Skip to comments.We're Still Paying the Price for the Borking of Robert Bork
Posted on 12/20/2012 8:34:55 PM PST by SeekAndFind
In the summer of 1987, right out of college, I was a summer intern for Senator Joe Biden, who was chairing the Robert Bork confirmation hearings. My contribution to the epic battle was modest: I helped with research for a speech on the history of the confirmation process, in which Biden argued that the Senate had the duty to scrutinize not only the legal qualifications but also the constitutional views of nominees. This was a controversial proposition at the time; today it has been taken to extremes that neither Biden nor Bork, who died today at 85, could have imagined.
But even from the sidelines, as I celebrated Borks defeat, I remember feeling that the nominee was being treated unfairly. Senator Edward Kennedy set the tone with a demagogic attack. Robert Borks America, he said, is a land in which women would be forced into back-alley abortions, blacks would sit at segregated lunch counters, rogue police could break down citizens doors in midnight raids, and schoolchildren could not be taught about evolution, writers and artists could be censored at the whim of government, and the doors of the federal courts would be shut on the fingers of millions of Americans.
Borks record was distorted beyond recognition, and his name was transformed from a noun into a verb. The Borking of Bork was the beginning of the polarization of the confirmation process that has turned our courts into partisan war zones, resulting in more ideologically divided opinions and less intellectually adventurous nominees on the left and the right. It led to the rise of right-wing and left-wing judicial interest groups, established for the sole purpose of enforcing ideological purity and discouraging nominees who have shown any hint of intellectual creativity or risk-taking. And it had obvious costs for Bork.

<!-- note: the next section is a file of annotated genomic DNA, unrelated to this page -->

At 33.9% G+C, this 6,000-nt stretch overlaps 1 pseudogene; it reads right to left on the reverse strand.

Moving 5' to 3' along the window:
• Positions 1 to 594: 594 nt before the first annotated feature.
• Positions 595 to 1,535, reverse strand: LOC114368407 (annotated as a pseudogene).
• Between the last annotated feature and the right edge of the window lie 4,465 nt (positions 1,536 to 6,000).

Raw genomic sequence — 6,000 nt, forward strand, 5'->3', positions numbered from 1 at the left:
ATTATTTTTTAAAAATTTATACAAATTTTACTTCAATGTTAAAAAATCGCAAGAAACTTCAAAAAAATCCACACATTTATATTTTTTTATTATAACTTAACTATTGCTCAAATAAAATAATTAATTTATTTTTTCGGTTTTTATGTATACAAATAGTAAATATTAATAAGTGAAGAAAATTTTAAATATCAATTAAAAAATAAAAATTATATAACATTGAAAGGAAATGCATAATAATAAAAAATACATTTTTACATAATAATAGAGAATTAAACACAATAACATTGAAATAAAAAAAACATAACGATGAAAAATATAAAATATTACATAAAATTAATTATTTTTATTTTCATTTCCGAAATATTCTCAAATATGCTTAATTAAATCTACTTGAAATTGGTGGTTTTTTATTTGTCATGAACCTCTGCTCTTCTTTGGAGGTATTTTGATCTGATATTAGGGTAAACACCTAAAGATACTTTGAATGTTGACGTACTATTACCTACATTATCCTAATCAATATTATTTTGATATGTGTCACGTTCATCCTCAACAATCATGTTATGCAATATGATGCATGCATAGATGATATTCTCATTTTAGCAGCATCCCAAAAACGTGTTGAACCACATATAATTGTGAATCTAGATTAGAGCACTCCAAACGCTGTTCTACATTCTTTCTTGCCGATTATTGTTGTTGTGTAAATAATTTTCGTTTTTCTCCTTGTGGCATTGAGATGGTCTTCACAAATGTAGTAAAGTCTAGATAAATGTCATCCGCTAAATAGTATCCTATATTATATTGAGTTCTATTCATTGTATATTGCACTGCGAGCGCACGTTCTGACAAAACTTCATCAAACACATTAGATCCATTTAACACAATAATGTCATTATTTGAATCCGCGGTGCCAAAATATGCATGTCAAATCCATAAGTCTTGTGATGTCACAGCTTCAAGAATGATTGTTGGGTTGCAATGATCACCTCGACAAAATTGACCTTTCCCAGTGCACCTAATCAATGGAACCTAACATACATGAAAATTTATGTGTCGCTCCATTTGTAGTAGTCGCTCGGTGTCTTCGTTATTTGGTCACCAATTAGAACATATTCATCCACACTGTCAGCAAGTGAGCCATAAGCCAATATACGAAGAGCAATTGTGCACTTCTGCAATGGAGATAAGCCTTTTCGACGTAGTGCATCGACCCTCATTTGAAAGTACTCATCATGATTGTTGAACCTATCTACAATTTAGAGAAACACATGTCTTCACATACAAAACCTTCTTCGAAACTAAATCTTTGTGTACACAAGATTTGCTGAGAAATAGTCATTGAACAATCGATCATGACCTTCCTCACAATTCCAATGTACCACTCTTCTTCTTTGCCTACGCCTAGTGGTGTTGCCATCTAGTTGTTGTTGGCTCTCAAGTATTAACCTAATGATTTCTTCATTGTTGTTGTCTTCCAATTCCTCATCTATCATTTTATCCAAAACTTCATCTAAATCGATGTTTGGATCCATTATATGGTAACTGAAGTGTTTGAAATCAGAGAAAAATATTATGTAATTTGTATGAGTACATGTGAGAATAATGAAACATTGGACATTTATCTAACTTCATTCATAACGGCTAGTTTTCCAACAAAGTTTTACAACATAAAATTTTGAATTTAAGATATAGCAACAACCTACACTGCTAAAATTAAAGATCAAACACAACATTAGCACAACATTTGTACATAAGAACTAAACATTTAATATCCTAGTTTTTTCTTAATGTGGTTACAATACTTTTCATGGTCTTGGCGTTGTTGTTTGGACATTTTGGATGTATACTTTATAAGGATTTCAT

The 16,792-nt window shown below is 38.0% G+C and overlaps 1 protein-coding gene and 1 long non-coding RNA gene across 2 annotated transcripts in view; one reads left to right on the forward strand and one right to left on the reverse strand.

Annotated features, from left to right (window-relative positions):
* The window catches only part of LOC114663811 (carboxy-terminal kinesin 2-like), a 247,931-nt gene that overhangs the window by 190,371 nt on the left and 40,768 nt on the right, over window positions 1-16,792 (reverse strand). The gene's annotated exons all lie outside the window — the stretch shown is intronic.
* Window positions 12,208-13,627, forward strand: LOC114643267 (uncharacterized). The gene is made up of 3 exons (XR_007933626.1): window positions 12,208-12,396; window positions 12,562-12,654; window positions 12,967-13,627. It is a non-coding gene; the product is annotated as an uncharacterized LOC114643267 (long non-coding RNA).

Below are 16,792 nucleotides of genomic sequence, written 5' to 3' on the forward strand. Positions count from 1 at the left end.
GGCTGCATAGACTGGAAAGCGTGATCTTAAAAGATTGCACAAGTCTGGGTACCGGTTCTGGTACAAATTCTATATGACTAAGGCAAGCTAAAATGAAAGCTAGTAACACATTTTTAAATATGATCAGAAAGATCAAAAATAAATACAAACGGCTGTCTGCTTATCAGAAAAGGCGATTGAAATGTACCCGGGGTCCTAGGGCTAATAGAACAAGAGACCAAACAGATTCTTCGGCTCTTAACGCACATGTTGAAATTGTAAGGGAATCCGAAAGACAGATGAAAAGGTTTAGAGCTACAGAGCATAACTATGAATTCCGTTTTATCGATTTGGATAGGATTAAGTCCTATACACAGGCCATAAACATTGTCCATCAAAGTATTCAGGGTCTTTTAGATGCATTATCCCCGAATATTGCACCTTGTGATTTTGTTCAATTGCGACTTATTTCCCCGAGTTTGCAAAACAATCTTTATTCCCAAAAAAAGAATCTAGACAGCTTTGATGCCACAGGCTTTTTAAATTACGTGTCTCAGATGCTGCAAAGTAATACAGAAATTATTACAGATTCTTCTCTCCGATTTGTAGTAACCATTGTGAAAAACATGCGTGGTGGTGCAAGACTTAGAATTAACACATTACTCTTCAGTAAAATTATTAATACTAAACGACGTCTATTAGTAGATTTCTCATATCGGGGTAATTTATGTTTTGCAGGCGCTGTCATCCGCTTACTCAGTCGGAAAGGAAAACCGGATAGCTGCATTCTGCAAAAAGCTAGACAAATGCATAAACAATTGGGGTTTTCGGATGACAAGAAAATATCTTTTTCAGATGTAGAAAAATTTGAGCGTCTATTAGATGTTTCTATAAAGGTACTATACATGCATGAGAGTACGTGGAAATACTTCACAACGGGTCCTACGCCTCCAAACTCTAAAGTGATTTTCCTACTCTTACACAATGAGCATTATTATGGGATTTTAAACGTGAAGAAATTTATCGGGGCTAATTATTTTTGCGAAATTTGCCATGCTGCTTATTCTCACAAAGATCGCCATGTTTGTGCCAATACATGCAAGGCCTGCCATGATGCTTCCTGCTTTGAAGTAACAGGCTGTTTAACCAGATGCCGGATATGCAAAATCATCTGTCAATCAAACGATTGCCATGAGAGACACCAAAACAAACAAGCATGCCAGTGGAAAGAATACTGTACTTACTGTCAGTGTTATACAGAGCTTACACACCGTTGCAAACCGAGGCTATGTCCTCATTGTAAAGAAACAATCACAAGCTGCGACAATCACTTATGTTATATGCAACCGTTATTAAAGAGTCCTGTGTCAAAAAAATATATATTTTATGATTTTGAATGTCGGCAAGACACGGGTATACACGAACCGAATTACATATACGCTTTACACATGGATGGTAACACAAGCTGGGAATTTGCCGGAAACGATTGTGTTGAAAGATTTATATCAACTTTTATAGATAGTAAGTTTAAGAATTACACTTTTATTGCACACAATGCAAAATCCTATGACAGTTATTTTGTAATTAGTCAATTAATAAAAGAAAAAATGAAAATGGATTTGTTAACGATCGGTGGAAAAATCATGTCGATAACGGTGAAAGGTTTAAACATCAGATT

(Excerpt) Read more at tnr.com ...
RIH Teddy Kennedy
I don’t think Judge Bork and Kennedy are going to collide in the hallways of the afterlife.
The author is simply trying to justify his minor part in a shameful slandering of Robert Bork.
He seems to think it wasn’t nice but was correct.
What, pray tell, does "risk taking" have to do with the judicial process?
If Bork had been a Supreme Court justice, Obama would be picking his replacement now.
America has been rotting for a long long time......
If Bork had been a justice, Obama would not be President.
That presumes Bork would have stayed on the court until his natural death at age 85. Sandra Day O'Connor lived to Obama's presidency but if she dies tomorrow, he won't name her replacement because she retired from SCOTUS during Bush's presidency. In fact, only Rehnquist died on the job recently. The other four judges recently named to the court got their position when someone else retired. Most likely, Bork would have retired during Bush's second term, when he was 78 or so.
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